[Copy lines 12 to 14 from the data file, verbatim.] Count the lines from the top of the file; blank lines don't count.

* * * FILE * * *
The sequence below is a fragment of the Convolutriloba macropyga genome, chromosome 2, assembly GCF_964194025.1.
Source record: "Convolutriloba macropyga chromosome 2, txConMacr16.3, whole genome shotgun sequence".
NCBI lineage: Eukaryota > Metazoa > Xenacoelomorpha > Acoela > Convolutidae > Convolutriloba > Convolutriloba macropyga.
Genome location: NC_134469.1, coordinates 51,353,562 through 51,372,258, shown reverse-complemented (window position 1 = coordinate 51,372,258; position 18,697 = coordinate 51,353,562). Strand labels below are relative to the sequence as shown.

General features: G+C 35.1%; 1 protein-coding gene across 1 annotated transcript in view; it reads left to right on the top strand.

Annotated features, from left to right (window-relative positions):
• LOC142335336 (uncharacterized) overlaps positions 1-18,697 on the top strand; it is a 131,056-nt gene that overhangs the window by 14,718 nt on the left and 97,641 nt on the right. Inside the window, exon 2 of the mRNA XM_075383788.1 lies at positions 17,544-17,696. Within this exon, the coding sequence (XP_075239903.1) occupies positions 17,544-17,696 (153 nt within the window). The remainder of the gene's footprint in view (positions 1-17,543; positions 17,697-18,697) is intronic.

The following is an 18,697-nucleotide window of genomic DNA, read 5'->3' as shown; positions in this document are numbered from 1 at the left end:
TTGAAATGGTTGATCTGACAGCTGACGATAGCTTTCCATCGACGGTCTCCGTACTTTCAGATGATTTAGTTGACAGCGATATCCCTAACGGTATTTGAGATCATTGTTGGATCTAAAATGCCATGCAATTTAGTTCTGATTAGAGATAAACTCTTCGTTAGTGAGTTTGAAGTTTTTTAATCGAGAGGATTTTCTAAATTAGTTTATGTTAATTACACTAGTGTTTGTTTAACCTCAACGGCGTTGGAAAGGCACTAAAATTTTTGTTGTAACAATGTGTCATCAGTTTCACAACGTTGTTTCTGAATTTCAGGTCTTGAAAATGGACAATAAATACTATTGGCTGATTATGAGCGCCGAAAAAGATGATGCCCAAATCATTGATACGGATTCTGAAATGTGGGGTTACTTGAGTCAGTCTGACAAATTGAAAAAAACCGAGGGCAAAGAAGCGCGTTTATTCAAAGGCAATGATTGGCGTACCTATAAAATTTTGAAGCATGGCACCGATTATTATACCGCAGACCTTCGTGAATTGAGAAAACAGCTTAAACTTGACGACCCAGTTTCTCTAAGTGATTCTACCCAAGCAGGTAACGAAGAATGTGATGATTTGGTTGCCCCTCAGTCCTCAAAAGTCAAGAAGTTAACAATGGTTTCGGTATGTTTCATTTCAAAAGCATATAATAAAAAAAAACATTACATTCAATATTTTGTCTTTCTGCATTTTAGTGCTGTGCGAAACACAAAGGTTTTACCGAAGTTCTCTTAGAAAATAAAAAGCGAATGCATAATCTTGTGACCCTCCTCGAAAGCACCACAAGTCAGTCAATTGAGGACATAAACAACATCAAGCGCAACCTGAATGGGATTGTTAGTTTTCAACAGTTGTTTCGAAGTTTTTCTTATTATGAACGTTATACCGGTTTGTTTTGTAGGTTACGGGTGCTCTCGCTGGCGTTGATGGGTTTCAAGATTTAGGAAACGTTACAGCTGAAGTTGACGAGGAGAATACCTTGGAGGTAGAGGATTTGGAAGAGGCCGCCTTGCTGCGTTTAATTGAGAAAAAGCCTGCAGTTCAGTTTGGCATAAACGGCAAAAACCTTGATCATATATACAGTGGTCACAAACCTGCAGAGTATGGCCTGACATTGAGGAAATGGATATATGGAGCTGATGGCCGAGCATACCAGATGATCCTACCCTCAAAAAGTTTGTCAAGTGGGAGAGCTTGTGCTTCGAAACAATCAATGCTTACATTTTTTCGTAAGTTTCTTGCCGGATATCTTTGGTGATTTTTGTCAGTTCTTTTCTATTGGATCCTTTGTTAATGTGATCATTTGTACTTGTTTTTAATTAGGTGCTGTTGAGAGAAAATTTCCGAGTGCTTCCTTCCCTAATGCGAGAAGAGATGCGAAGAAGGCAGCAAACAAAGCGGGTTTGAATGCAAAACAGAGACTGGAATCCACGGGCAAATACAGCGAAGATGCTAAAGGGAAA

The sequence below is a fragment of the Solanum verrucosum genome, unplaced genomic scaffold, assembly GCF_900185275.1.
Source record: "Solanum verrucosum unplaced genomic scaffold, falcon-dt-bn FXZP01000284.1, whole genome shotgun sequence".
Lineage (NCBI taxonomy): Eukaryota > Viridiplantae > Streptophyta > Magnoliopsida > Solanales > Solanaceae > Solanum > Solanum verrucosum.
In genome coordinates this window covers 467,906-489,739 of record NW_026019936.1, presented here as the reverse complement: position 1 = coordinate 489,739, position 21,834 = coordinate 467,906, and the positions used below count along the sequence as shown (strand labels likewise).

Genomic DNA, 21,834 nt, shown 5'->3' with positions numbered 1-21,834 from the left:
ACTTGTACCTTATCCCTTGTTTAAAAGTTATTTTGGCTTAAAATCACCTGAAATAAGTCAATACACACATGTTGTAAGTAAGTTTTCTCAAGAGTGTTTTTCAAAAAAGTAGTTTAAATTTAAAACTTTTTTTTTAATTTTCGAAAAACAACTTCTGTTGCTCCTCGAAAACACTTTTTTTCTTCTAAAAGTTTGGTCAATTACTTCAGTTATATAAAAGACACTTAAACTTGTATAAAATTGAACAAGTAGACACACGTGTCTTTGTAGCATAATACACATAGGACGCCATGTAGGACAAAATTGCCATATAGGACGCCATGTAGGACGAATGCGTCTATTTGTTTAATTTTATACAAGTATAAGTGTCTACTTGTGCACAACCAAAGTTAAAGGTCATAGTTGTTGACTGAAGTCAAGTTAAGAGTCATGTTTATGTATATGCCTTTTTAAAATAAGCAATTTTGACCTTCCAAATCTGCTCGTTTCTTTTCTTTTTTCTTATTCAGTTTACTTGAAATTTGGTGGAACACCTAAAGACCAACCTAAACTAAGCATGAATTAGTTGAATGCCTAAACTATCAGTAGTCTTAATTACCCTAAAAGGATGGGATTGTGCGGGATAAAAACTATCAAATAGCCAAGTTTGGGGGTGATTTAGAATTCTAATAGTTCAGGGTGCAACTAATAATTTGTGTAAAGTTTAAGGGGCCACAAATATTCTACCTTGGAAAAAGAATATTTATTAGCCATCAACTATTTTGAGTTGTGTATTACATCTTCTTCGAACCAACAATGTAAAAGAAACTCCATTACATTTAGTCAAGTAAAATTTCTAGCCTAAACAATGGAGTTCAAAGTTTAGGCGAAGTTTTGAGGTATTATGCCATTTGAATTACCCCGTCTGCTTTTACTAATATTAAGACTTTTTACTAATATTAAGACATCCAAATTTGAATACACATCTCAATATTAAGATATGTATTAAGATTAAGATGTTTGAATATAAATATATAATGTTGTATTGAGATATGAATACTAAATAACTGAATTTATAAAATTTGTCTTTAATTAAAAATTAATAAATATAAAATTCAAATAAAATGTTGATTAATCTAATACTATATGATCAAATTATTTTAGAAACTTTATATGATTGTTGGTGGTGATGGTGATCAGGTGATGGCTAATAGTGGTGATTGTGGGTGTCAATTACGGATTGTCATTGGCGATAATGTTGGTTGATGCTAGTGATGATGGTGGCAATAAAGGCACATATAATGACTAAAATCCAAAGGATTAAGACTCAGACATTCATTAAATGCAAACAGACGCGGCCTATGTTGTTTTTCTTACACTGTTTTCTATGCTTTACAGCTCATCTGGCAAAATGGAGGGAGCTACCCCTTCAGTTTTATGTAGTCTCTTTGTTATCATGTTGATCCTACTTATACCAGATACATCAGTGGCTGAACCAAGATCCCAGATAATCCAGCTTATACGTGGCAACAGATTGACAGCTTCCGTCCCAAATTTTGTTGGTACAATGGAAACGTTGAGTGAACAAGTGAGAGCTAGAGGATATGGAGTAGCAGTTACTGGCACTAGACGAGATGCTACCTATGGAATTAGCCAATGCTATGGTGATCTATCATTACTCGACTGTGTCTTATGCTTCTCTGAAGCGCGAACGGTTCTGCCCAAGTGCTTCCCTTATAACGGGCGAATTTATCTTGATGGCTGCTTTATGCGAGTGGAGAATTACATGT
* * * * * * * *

Lineage (NCBI taxonomy): Eukaryota > Viridiplantae > Streptophyta > Magnoliopsida > Solanales > Solanaceae > Solanum > Solanum verrucosum.
In genome coordinates this window covers 467,906-489,739 of record NW_026019936.1, presented here as the reverse complement: position 1 = coordinate 489,739, position 21,834 = coordinate 467,906, and the positions used below count along the sequence as shown (strand labels likewise).

Genomic DNA, 21,834 nt, shown 5'->3' with positions numbered 1-21,834 from the left: